As the Formula One paddock enters the European leg of the season, Mercedes hold a 97 point lead over Red Bull in the Constructors’ Championship. Red Bull boss Christian Horner said after the race that they would push hard to close the gap, but admitted that they cannot allow the Mercedes to gain much more ground or it will be too late to rescue the championship.
With Ricciardo closing on Alonso but unable to trouble him, the Ferrari driver earned his best result of the season, pleasing Luce Di Montezemolo and Marco Mattiaci.
The Red Bull battle was therefore won by Ricciardo, heading Vettel home by 24 seconds and dealing another hammer blow to his four-time World Champion team-mate, who admitted that he wasn’t fast enough today.
“There was no point holding him back further. He was quite a lot quicker,” said Vettel. “At that stage we were on different strategies and once I was told that I decided to let him go and anyway I could not hold him back any more.”
Nico Hulkenberg drove a quiet race to another impressive sixth place, battling until the last lap with Bottas for Williams. The Grove squad had looked set for a Sunday afternoon with more fortune as Massa made a strong start to sit sixth in the opening stint, only for a slow pit-stop, caused first by a lack of rear tyres at the ready and then with a sticking rear-left tyre caused by the collision with Alonso on the opening lap.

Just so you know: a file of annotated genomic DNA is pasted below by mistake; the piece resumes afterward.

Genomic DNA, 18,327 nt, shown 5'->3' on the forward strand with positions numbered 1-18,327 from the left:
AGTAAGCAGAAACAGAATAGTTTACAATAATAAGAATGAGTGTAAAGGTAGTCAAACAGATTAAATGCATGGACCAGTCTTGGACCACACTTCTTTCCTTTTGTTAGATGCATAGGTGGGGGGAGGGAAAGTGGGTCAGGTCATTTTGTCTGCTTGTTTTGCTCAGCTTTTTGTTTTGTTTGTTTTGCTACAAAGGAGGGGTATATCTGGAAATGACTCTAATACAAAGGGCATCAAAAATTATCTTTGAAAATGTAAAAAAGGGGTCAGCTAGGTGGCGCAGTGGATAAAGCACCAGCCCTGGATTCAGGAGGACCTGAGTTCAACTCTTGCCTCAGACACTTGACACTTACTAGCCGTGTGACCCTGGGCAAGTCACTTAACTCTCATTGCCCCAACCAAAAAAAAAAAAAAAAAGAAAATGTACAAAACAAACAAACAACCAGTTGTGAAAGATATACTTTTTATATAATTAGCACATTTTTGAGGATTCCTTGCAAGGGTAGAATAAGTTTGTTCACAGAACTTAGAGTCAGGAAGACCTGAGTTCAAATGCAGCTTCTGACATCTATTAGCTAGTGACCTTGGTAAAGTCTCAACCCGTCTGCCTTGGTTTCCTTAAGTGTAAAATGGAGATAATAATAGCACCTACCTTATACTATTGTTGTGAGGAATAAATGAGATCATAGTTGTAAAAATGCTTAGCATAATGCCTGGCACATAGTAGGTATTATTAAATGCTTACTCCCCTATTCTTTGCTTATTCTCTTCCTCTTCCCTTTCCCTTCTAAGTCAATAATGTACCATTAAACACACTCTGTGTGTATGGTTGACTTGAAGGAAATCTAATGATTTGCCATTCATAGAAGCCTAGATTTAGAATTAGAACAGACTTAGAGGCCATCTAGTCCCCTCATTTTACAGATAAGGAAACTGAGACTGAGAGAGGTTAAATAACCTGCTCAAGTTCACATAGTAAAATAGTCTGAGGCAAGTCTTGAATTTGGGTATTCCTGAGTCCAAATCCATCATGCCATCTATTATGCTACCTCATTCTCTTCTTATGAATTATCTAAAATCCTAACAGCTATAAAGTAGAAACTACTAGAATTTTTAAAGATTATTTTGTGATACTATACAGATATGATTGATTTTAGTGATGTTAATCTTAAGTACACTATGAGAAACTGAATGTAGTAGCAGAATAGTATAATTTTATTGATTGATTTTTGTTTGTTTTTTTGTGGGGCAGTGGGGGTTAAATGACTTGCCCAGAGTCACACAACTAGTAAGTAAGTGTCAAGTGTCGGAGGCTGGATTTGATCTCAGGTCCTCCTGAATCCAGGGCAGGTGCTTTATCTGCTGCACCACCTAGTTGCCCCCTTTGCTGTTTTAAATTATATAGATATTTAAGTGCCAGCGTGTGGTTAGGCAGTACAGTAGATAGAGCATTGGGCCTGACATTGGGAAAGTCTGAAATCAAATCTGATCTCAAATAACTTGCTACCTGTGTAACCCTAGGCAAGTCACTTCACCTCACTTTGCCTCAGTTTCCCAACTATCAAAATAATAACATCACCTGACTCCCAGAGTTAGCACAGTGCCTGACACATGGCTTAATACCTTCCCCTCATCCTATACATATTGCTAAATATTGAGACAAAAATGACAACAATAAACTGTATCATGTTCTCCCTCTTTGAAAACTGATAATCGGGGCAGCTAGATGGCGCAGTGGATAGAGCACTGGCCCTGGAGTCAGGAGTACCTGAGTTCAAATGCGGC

The Brazilian lost thirty seconds and from there could only manage fifteenth place.
Chinese Grand Prix, Shanghai, Race, 56 Laps
1. Lewis Hamilton Mercedes 1h36m52.810s
2. Nico Rosberg Mercedes +18.686s
3. Fernando Alonso Ferrari +25.765s
4. Daniel Ricciardo Red Bull +26.978s
5. Sebastian Vettel Red Bull +51.012s
6. Nico Hulkenberg Force India +57.581s
7. Valtteri Bottas Williams +58.145s
8. Kimi Raikkonen Ferrari +1m23.990s
9. Sergio Perez Force India +1m26.489s
10. Daniil Kvyat Toro Rosso +1 lap
11. Jenson Button McLaren +1 lap
12. Jean-Eric Vergne Toro Rosso +1 lap
13. Kevin Magnussen McLaren +1 lap
14. Pastor Maldonado Lotus +1 lap
15. Felipe Massa Williams +1 lap
16. Esteban Gutierrez Sauber +1 lap
17. Kamui Kobayashi Caterham +1 lap
18. Jules Bianchi Marussia +1 lap
19. Max Chilton Marussia +2 laps
20. Marcus Ericsson Caterham +2 laps